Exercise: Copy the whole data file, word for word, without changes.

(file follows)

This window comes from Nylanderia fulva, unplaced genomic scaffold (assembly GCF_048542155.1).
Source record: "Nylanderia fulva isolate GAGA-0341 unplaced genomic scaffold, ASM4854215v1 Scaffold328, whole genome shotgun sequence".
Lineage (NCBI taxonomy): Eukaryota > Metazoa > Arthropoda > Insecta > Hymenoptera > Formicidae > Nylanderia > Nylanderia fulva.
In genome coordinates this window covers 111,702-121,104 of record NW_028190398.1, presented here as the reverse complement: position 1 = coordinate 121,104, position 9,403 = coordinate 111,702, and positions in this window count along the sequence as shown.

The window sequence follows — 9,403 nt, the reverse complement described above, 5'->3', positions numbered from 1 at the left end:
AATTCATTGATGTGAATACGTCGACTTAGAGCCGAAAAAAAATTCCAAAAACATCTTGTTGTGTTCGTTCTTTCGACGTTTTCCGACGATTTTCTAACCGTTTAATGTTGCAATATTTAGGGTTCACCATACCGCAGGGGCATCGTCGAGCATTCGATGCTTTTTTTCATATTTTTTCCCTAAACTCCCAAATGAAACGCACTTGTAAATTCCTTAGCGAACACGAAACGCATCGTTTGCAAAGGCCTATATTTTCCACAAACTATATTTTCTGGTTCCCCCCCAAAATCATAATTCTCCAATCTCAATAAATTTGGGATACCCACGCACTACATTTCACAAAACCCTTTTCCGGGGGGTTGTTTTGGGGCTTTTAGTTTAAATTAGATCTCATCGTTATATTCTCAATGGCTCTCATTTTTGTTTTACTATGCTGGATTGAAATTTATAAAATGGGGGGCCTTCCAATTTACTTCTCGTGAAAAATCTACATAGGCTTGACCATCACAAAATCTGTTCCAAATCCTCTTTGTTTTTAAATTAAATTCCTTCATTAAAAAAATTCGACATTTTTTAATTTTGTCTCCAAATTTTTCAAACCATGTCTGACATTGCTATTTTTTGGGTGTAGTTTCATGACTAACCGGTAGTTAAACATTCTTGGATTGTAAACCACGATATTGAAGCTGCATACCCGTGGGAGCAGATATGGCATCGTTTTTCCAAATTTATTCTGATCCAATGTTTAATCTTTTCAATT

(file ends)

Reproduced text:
This window comes from Nylanderia fulva, unplaced genomic scaffold (assembly GCF_048542155.1).
Source record: "Nylanderia fulva isolate GAGA-0341 unplaced genomic scaffold, ASM4854215v1 Scaffold328, whole genome shotgun sequence".
Lineage (NCBI taxonomy): Eukaryota > Metazoa > Arthropoda > Insecta > Hymenoptera > Formicidae > Nylanderia > Nylanderia fulva.
In genome coordinates this window covers 111,702-121,104 of record NW_028190398.1, presented here as the reverse complement: position 1 = coordinate 121,104, position 9,403 = coordinate 111,702, and positions in this window count along the sequence as shown.

The window sequence follows — 9,403 nt, the reverse complement described above, 5'->3', positions numbered from 1 at the left end:
AATTCATTGATGTGAATACGTCGACTTAGAGCCGAAAAAAAATTCCAAAAACATCTTGTTGTGTTCGTTCTTTCGACGTTTTCCGACGATTTTCTAACCGTTTAATGTTGCAATATTTAGGGTTCACCATACCGCAGGGGCATCGTCGAGCATTCGATGCTTTTTTTCATATTTTTTCCCTAAACTCCCAAATGAAACGCACTTGTAAATTCCTTAGCGAACACGAAACGCATCGTTTGCAAAGGCCTATATTTTCCACAAACTATATTTTCTGGTTCCCCCCCAAAATCATAATTCTCCAATCTCAATAAATTTGGGATACCCACGCACTACATTTCACAAAACCCTTTTCCGGGGGGTTGTTTTGGGGCTTTTAGTTTAAATTAGATCTCATCGTTATATTCTCAATGGCTCTCATTTTTGTTTTACTATGCTGGATTGAAATTTATAAAATGGGGGGCCTTCCAATTTACTTCTCGTGAAAAATCTACATAGGCTTGACCATCACAAAATCTGTTCCAAATCCTCTTTGTTTTTAAATTAAATTCCTTCATTAAAAAAATTCGACATTTTTTAATTTTGTCTCCAAATTTTTCAAACCATGTCTGACATTGCTATTTTTTGGGTGTAGTTTCATGACTAACCGGTAGTTAAACATTCTTGGATTGTAAACCACGATATTGAAGCTGCATACCCGTGGGAGCAGATATGGCATCGTTTTTCCAAATTTATTCTGATCCAATGTTTAATCTTTTCAATT